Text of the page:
Much of serialized television is made up of monster stories.
Sometimes it's about a seemingly normal person being revealed as a monster, like on Breaking Bad. Sometimes it's a whole family of monsters in training, like on Succession. In Showtime's new series On Becoming A God In Central Florida, the monster is a pyramid scheme called FAM.
FAM officially sells merchandise — toilet paper, cleaning products, cosmetics. But really, it sells signups. It sells the opportunity to sell the opportunity to sell, and like all pyramid schemes, it cannot possibly work as promised except for the lucky few who manage to be the exploiters and not the exploited.
Krystal Stubbs (Kirsten Dunst) is a struggling Florida mom working at a non-Disney water park in the early 1990s. Her husband Travis (Alexander Skarsgård) is trying to rise through the ranks of FAM. Travis was recruited by, and gets most of his support from, his helpful (?) "upline," Cody (Théodore Pellerin). Cody, who appears at first glance to be a slick little worm, encourages Travis to quit his job and become a full-time FAM recruiter, all to Cody's own benefit (not that he puts it this way to Travis). To say this plan doesn't exactly work out for Travis would be an understatement, and when Travis winds up unable to deliver on the promise of riches and independence, it's up to Krystal to step in, despite the fact that she's pretty sure FAM is crooked at the core.
The highlight of the series is the performance from Dunst, who also shone as a very different schemer in the second season of Fargo in 2015. Krystal is determined and resourceful without ever being, say, "plucky," and Dunst plays much of the season carting a baby around through some very intense circumstances in a way that reminds the audience of the stakes for Krystal without looking like slapstick.
Unfortunately, the rest of the series is uneven. There are ten episodes in On Becoming A God, and it would probably be stronger if there were six. The show is at its best when it stays with Krystal as she goes to war with a the wealthy crooks whose entire business plan is persuading poor people to take advantage of each other, promising good fortune that will never arrive. Krystal winds up entangling her kindhearted manager, Ernie (Mel Rodriguez), in FAM as well. The mess this creates for him and his wife Bets (musician Beth Ditto, who's very good) helps to underscore the destructiveness of this company. So does the fact that Ernie's most successful idea is to recruit those with even fewer prospects than he has: undocumented people who can't work legally, but who are welcome to pay their money to sign up with FAM.
Eventually, Krystal comes to share the focus with Cody, who resembles one kind of jerk at the beginning and proves to be a different kind of jerk entirely — a weaker, more frightened, more desperate one. Pellerin is committed and funny, but the more Cody wanders around miserably from one manipulator to another, the less payoff there is. His character, limited as he is in intelligence and wit, can only go so far, and while he works wonderfully as an accessory to Krystal's story, the parts of the show that turn him into a protagonist are much less successful.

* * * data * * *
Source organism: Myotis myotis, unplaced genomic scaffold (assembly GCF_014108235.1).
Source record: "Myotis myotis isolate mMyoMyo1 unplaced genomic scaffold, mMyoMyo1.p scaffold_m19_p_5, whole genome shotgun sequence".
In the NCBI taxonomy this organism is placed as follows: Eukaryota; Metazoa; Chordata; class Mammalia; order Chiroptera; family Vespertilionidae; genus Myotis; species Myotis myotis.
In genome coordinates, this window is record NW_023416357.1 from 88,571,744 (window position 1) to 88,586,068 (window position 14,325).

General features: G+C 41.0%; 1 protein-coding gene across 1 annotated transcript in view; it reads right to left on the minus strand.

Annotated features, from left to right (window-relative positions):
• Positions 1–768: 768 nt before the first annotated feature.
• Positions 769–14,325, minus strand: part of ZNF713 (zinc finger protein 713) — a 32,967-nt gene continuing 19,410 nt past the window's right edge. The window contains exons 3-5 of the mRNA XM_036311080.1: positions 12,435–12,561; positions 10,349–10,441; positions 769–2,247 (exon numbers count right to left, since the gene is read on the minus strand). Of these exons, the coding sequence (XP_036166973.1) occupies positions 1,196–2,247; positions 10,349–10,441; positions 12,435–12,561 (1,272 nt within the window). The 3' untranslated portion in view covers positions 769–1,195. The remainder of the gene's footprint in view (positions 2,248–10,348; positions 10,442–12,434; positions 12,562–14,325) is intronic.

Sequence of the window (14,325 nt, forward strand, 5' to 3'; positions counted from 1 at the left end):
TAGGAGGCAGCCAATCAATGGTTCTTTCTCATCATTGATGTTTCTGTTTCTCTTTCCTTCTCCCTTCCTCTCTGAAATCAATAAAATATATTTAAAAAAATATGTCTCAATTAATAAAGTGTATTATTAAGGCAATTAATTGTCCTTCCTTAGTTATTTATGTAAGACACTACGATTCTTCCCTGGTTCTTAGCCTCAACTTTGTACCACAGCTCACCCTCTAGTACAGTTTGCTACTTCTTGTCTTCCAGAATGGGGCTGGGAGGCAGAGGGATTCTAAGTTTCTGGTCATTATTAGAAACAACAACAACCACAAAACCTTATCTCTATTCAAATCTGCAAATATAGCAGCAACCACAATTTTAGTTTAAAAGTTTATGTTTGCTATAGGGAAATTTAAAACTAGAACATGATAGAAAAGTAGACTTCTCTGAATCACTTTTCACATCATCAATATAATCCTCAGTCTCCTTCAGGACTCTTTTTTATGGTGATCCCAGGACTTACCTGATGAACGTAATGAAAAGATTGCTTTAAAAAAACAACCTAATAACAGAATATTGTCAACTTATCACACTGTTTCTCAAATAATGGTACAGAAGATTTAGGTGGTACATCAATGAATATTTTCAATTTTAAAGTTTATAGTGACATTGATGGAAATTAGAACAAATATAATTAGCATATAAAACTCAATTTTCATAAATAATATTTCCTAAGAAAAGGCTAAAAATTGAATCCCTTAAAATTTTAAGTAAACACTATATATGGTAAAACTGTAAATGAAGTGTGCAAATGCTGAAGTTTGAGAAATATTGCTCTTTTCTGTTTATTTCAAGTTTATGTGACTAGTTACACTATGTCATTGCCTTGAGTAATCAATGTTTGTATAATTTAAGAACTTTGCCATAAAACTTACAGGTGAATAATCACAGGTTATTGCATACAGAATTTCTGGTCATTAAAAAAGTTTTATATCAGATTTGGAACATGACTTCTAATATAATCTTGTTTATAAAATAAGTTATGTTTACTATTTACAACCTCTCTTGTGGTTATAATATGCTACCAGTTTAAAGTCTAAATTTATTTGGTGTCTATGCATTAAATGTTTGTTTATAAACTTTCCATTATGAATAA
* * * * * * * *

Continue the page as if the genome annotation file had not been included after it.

But the biggest disappointment is that what begins as an incisive critique of a straight-up scam for money veers into a much broader, sillier critique of cults and woo-woo spirituality as Krystal explores more of FAM. The nickel-and-dime aspects of FAM selling cassette tapes and obsessing over your "downline" and your recruiting numbers feel fresh, but once you get to revival-style meetings and robes and birthing rituals, it feels a lot like a televangelist satire, more familiar and less cutting.
Going broader and broader in this case doesn't feel like a natural progression; it honestly feels like an expansion of an idea that's more like a movie in order to make it into a series. Krystal, Travis, the basics of FAM, the water park, Ernie, Bets — those elements feel like parts of the core idea. Hallucinations, visions, creepy assassins, mysterious rituals — that all feels tacked on.
On Becoming A God in Central Florida has had a bumpy ride in which it was first being developed at AMC in 2017, then went to YouTube Premium before being picked up by Showtime. Whether the lumpiness of the season has anything to do with the somewhat arduous journey, we can't know. But somewhere, the focus went fuzzy.
It's too bad the show can't quite stay at the level where it starts, because there's a sharp point to be made here. All monsters feed on something, and FAM feeds on a combination of economic despair and the fetishization of wealth. The thesis of the best parts of this story is that being scammed is not a symptom of personal foolishness but of broad dysfunction that keeps ordinary people under constant threat of financial ruin while waving under their noses the idea that the goal is not security; it is extravagance without work. People don't join FAM being promised only the traditionally defined "American dream" of home and family and cars and nice vacations. They join because they're told they can be idle millionaires — even idle billionaires.
It didn't need so much cartoonish stuff around the edges; it just needed Krystal, facing down the fraudulent dream that took away her husband. That material, in Dunst's hands, is very effective and engaging, and very funny. But like Krystal's husband, it could have used a little more restraint.